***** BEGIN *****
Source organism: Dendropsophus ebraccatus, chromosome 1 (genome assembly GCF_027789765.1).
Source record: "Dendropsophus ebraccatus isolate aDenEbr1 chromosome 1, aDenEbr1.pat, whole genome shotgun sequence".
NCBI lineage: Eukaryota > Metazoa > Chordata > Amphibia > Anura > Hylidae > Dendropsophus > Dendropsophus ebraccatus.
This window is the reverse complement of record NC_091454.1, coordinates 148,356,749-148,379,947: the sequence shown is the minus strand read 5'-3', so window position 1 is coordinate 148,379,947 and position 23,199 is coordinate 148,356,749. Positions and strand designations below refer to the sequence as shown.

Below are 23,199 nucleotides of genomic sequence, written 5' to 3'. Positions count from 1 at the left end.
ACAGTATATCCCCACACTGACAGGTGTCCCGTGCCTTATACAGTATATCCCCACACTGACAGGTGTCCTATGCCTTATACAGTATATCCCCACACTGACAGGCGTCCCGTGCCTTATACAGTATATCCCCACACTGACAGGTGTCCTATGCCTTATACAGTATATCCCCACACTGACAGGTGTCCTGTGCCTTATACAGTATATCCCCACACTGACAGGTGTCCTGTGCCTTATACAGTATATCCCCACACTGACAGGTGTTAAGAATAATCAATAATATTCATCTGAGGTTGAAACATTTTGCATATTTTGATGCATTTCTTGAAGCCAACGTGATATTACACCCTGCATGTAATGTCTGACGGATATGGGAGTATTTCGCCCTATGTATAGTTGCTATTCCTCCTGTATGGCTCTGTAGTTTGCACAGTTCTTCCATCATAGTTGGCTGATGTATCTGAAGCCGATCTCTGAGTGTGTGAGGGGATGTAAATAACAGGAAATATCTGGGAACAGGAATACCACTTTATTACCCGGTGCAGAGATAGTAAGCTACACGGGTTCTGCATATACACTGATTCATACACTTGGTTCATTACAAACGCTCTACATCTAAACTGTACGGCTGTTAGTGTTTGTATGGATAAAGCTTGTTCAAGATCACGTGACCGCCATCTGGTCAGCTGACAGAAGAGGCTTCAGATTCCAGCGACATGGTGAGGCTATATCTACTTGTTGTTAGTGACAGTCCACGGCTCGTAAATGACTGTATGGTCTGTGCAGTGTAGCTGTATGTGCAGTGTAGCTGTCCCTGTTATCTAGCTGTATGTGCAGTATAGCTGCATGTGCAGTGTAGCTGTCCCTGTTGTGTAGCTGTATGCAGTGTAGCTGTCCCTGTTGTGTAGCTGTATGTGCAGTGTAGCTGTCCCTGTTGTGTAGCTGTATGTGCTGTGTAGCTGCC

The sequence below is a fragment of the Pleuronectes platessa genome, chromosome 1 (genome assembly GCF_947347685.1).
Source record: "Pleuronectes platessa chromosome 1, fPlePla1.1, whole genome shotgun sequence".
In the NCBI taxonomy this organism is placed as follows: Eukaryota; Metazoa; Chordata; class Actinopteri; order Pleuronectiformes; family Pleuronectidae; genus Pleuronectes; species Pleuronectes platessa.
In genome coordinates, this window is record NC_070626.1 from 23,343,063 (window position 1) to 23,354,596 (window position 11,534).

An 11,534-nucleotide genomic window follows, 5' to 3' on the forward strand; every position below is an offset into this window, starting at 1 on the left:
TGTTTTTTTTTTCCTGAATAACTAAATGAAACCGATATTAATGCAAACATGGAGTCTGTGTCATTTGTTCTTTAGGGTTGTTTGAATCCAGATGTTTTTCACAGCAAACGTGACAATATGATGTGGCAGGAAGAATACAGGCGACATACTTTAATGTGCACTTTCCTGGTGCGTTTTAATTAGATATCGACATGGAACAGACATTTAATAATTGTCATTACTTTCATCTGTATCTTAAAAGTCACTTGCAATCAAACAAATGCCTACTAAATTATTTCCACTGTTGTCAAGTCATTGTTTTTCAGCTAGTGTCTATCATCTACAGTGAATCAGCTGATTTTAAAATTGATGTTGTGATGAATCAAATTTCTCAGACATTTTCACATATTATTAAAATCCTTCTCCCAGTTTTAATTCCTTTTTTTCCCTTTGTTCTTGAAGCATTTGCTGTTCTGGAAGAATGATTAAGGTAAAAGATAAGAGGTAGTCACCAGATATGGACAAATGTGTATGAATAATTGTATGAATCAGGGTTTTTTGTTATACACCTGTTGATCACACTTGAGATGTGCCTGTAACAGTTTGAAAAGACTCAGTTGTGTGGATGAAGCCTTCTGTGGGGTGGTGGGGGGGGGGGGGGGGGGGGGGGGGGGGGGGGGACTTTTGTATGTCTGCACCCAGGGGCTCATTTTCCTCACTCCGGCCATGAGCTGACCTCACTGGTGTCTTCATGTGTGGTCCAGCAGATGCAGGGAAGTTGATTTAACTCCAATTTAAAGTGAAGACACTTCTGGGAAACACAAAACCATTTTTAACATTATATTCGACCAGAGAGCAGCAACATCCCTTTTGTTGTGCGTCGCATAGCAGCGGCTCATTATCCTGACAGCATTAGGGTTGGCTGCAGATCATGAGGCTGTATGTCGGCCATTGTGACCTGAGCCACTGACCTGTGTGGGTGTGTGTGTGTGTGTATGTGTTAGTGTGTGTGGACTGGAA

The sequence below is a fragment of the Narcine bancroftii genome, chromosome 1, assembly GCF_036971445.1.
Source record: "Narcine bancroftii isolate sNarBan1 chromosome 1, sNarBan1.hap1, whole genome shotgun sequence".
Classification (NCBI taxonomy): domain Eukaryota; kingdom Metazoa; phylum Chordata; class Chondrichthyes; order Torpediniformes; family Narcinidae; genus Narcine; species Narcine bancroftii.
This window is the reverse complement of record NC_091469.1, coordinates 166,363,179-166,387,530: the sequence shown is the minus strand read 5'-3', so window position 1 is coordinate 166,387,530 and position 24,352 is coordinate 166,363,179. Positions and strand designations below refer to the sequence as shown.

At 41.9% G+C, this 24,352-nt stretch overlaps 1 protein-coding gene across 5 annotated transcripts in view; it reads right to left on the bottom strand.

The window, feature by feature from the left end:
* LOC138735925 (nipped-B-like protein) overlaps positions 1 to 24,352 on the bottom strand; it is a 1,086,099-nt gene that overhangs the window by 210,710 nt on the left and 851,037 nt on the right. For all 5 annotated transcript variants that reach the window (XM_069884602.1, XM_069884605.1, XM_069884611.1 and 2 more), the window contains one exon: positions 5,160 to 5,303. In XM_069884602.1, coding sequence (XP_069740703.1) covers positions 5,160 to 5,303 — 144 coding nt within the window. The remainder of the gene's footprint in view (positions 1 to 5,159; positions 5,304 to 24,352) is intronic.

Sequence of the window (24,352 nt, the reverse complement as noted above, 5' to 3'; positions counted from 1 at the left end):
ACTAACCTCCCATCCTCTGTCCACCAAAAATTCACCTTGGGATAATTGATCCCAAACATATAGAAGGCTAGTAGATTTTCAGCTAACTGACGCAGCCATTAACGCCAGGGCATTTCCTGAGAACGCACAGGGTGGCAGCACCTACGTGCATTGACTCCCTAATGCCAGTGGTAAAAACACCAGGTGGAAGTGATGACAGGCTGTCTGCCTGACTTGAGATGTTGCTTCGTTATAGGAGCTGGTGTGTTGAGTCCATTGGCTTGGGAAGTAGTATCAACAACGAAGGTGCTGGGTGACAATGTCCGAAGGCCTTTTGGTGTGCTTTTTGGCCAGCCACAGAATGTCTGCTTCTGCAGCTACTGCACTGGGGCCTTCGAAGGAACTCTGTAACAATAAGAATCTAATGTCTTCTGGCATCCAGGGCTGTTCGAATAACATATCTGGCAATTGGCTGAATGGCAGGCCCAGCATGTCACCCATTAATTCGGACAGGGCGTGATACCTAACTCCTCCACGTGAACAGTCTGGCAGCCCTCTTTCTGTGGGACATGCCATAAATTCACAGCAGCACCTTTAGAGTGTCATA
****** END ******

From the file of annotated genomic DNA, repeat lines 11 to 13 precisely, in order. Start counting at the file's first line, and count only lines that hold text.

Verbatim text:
An 11,534-nucleotide genomic window follows, 5' to 3' on the forward strand; every position below is an offset into this window, starting at 1 on the left:
TGTTTTTTTTTTCCTGAATAACTAAATGAAACCGATATTAATGCAAACATGGAGTCTGTGTCATTTGTTCTTTAGGGTTGTTTGAATCCAGATGTTTTTCACAGCAAACGTGACAATATGATGTGGCAGGAAGAATACAGGCGACATACTTTAATGTGCACTTTCCTGGTGCGTTTTAATTAGATATCGACATGGAACAGACATTTAATAATTGTCATTACTTTCATCTGTATCTTAAAAGTCACTTGCAATCAAACAAATGCCTACTAAATTATTTCCACTGTTGTCAAGTCATTGTTTTTCAGCTAGTGTCTATCATCTACAGTGAATCAGCTGATTTTAAAATTGATGTTGTGATGAATCAAATTTCTCAGACATTTTCACATATTATTAAAATCCTTCTCCCAGTTTTAATTCCTTTTTTTCCCTTTGTTCTTGAAGCATTTGCTGTTCTGGAAGAATGATTAAGGTAAAAGATAAGAGGTAGTCACCAGATATGGACAAATGTGTATGAATAATTGTATGAATCAGGGTTTTTTGTTATACACCTGTTGATCACACTTGAGATGTGCCTGTAACAGTTTGAAAAGACTCAGTTGTGTGGATGAAGCCTTCTGTGGGGTGGTGGGGGGGGGGGGGGGGGGGGGGGGGGGGGGGGGACTTTTGTATGTCTGCACCCAGGGGCTCATTTTCCTCACTCCGGCCATGAGCTGACCTCACTGGTGTCTTCATGTGTGGTCCAGCAGATGCAGGGAAGTTGATTTAACTCCAATTTAAAGTGAAGACACTTCTGGGAAACACAAAACCATTTTTAACATTATATTCGACCAGAGAGCAGCAACATCCCTTTTGTTGTGCGTCGCATAGCAGCGGCTCATTATCCTGACAGCATTAGGGTTGGCTGCAGATCATGAGGCTGTATGTCGGCCATTGTGACCTGAGCCACTGACCTGTGTGGGTGTGTGTGTGTGTGTATGTGTTAGTGTGTGTGGACTGGAA

The sequence below is a fragment of the Narcine bancroftii genome, chromosome 1, assembly GCF_036971445.1.